What they don’t tell you is that they have scripted the questions they will ask you in such a way that you will give the answers they need so that they can deny your claim.  They are very sly about this, and most ordinary folks don’t even realize what is happening.

I don’t want to give the impression that these adjusters aren’t nice people – many of them are.  But they have a job to do just like anyone else, and their job is to make sure that the insurance company doesn’t pay out any unnecessary benefits.

How Texting While Driving may impact Worker’s Comp

Worker’s Comp Insurers and Employers are beginning to take notice of a disturbing trend in society today… more and more work-related fatalities that are caused by, you guessed it, texting while driving.  A recent article by Ira Leesfield cites a statistic from the National Safety Council that an estimated 200,000 traffic accidents per year are caused by drivers who have been texting.  Also cited in the article was a study by Car & Driver Magazine which “found that texting and driving was more hazardous than drinking and driving, with texting drivers three to four times slower in their response rates than drunk drivers.”

How does this impact Worker’s Compensation Insurance?  Many employers provide their employees with mobile devices, and require continued contact with them through email or texting – even while those employees are on the roads.  The problem with this, and the reason that employers and the insurance companies are taking notice, is that when an employee is involved in a traffic accident while texting, not only could the insurance company/employer be on the hook for paying the workers compensation claim, but they could also be responsible for paying the claim to the victim of the accident under a theory of respondeat superior or direct negligence.  And because more and more accidents are caused by texting while driving, that means that the insurance companies are going to have to pay out more and more money for these workers compensation and other claims.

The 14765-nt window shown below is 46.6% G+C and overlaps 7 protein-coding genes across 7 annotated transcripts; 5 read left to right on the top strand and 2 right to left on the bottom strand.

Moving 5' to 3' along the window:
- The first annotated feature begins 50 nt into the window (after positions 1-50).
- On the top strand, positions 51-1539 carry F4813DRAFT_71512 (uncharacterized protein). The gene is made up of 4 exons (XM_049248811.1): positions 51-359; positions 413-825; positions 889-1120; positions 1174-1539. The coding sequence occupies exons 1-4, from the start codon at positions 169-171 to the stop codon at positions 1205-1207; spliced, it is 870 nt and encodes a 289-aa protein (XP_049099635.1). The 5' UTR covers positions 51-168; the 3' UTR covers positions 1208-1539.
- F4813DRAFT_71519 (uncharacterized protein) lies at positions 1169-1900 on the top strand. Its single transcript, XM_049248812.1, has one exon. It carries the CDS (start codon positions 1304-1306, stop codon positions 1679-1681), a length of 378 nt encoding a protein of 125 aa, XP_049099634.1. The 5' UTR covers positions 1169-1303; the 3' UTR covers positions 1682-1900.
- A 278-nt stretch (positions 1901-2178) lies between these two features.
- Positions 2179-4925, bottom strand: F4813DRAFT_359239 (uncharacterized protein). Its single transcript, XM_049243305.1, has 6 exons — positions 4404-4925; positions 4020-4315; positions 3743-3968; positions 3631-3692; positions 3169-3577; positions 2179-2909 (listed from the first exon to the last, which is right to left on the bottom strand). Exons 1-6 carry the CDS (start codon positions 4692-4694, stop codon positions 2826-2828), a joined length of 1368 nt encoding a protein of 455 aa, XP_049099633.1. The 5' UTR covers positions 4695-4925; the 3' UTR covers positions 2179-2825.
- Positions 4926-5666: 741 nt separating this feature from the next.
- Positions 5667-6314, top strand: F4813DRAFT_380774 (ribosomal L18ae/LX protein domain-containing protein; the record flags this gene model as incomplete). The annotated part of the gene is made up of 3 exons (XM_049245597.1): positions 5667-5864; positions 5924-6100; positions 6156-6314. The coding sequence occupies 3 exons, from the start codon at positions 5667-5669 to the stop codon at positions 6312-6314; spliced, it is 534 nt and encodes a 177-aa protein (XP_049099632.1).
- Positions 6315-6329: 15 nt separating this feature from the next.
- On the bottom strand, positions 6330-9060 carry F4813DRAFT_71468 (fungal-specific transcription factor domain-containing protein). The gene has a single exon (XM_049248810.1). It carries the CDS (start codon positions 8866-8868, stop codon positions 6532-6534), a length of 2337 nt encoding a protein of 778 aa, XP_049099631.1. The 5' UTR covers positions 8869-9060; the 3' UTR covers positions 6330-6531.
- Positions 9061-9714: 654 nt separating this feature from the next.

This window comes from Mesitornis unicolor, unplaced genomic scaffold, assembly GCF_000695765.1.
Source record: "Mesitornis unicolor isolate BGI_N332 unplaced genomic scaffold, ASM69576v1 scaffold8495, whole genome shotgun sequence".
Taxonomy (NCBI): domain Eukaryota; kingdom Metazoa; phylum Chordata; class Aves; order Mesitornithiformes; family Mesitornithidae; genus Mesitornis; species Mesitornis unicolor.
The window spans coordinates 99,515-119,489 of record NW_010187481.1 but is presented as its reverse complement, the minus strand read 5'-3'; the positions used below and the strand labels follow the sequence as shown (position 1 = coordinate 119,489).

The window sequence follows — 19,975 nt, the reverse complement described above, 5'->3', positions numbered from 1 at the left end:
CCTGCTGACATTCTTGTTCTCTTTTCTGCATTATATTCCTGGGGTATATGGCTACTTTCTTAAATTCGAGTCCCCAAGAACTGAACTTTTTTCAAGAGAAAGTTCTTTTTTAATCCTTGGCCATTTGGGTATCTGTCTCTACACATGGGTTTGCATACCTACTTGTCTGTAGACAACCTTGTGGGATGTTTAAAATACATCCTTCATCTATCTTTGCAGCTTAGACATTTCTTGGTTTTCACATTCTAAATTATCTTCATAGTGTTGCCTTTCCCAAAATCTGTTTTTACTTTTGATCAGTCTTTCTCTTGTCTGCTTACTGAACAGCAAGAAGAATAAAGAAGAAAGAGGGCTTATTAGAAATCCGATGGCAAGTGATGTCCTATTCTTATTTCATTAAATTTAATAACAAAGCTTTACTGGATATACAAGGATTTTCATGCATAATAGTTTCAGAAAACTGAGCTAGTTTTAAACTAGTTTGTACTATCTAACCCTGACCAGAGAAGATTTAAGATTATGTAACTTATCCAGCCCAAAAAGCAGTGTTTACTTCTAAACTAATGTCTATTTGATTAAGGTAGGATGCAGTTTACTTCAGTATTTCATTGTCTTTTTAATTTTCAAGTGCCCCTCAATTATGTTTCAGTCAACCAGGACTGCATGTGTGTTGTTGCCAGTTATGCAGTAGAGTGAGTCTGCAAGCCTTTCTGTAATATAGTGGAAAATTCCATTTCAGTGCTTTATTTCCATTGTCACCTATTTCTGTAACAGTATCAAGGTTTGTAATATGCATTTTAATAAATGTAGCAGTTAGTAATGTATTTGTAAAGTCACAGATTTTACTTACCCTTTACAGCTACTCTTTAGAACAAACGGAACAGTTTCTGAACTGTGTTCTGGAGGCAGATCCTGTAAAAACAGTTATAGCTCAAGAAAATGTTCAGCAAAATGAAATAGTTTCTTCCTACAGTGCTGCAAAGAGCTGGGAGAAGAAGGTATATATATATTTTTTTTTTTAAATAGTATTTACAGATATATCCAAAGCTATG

A prudent employer would be smart to adopt written policies banning texting while driving for all employees, and make sure that these policies are frequently and adequately communicated to employees.  The problem arises when an employee is sent out for an isolated errand – but they don’t normally drive for that employer.  If the errand was for company business, than the employer could be liable under the Worker’s Comp statute.  (I’ve frequently thought about what might happen if my legal assistant was injured in an accident while driving to the courthouse for a last minute filing or to pick up office supplies.)

Since North Carolina has a “no-fault” workers comp system, an accident caused by an employee who was texting while driving would still generally be compensable – even though it may have been the employee’s fault.  Ultimately, the courts and/or legislature will decide whether employers are responsible to pay out workers compensation claims for an employee that was injured in a traffic accident, even though they may have been texting at the time of the accident.

In the meantime, I would advise anyone who drives for a living to shut the phone off and pay attention to the road.  If your employer requires you to text and drive at the same time, then you may want to consider whether this is someone you want to work for.  Whether the employer likes it or not, your safety is more important than productivity.